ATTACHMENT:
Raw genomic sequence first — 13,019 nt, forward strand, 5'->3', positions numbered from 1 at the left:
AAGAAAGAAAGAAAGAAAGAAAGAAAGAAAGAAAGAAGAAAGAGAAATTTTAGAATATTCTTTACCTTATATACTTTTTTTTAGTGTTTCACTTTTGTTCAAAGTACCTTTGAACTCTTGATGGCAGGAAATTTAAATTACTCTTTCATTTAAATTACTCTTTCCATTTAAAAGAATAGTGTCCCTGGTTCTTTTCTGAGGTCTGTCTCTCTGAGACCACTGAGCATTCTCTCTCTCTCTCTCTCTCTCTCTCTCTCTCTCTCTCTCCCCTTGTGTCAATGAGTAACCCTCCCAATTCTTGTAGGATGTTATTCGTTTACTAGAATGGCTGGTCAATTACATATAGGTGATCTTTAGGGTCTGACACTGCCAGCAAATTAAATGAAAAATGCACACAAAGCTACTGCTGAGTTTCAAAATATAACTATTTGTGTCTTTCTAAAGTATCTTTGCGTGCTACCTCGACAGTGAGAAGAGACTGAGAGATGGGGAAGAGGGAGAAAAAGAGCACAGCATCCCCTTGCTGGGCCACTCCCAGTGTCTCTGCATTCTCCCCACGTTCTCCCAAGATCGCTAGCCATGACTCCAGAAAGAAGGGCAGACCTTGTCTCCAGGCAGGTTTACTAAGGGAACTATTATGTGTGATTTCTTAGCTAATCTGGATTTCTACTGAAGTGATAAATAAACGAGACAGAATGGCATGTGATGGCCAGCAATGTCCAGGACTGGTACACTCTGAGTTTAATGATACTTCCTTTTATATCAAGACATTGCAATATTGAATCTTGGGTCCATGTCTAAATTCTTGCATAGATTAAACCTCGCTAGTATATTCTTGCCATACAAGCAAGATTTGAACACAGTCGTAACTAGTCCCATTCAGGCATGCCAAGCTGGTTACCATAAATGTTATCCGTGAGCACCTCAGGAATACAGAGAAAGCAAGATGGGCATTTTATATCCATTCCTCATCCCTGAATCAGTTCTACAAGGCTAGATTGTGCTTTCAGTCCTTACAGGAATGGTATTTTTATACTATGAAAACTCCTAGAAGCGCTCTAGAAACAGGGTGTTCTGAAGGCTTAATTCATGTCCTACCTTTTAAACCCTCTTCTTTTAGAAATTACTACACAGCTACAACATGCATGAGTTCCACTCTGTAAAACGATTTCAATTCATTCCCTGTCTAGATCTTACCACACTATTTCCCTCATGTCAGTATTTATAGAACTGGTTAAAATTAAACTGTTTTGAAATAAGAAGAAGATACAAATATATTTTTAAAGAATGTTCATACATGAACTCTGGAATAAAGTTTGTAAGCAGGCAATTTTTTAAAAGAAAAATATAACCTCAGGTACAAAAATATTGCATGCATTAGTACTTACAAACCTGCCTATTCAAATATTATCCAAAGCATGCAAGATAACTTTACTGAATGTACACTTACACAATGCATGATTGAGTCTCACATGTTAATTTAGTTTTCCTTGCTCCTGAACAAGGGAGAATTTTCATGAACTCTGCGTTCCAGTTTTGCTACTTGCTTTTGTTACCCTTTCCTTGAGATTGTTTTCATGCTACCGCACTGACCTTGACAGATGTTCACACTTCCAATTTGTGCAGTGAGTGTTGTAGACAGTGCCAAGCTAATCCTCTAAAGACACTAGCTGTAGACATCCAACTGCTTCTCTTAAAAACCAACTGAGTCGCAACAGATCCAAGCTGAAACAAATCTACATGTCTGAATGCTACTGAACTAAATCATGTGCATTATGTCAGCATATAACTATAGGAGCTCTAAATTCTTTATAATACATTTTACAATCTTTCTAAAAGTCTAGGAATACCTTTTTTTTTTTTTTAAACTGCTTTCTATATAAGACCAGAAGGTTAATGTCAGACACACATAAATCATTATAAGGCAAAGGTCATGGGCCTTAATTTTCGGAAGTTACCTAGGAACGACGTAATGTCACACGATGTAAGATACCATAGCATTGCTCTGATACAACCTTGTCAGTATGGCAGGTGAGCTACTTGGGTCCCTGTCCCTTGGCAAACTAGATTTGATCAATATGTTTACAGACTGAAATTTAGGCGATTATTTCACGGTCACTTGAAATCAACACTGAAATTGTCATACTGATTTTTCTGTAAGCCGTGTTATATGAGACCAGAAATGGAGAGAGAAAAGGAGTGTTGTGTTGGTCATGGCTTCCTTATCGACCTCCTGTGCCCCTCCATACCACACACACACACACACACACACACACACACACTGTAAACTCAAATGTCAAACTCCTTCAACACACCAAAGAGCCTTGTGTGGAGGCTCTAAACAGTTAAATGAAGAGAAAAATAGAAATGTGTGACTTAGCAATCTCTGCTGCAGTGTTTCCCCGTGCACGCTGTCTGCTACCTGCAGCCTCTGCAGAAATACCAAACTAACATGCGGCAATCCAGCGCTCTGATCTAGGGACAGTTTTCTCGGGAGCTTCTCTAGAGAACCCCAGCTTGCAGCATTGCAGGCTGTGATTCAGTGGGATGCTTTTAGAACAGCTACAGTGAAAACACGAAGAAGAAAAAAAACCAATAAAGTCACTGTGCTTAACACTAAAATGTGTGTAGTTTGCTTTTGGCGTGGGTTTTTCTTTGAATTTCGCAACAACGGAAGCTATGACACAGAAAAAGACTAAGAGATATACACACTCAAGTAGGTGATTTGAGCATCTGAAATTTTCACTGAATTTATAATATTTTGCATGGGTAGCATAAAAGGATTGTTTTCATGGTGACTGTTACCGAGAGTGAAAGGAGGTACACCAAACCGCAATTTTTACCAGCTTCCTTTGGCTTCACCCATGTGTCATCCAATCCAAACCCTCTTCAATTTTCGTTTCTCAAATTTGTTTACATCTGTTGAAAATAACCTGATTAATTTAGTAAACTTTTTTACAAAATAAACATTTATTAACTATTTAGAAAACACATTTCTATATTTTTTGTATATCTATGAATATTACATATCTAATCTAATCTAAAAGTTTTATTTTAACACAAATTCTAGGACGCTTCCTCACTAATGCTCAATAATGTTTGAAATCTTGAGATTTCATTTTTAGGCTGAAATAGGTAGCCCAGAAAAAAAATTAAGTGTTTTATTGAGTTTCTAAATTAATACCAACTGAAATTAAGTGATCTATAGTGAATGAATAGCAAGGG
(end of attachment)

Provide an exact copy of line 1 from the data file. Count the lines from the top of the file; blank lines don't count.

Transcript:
Raw genomic sequence first — 13,019 nt, forward strand, 5'->3', positions numbered from 1 at the left: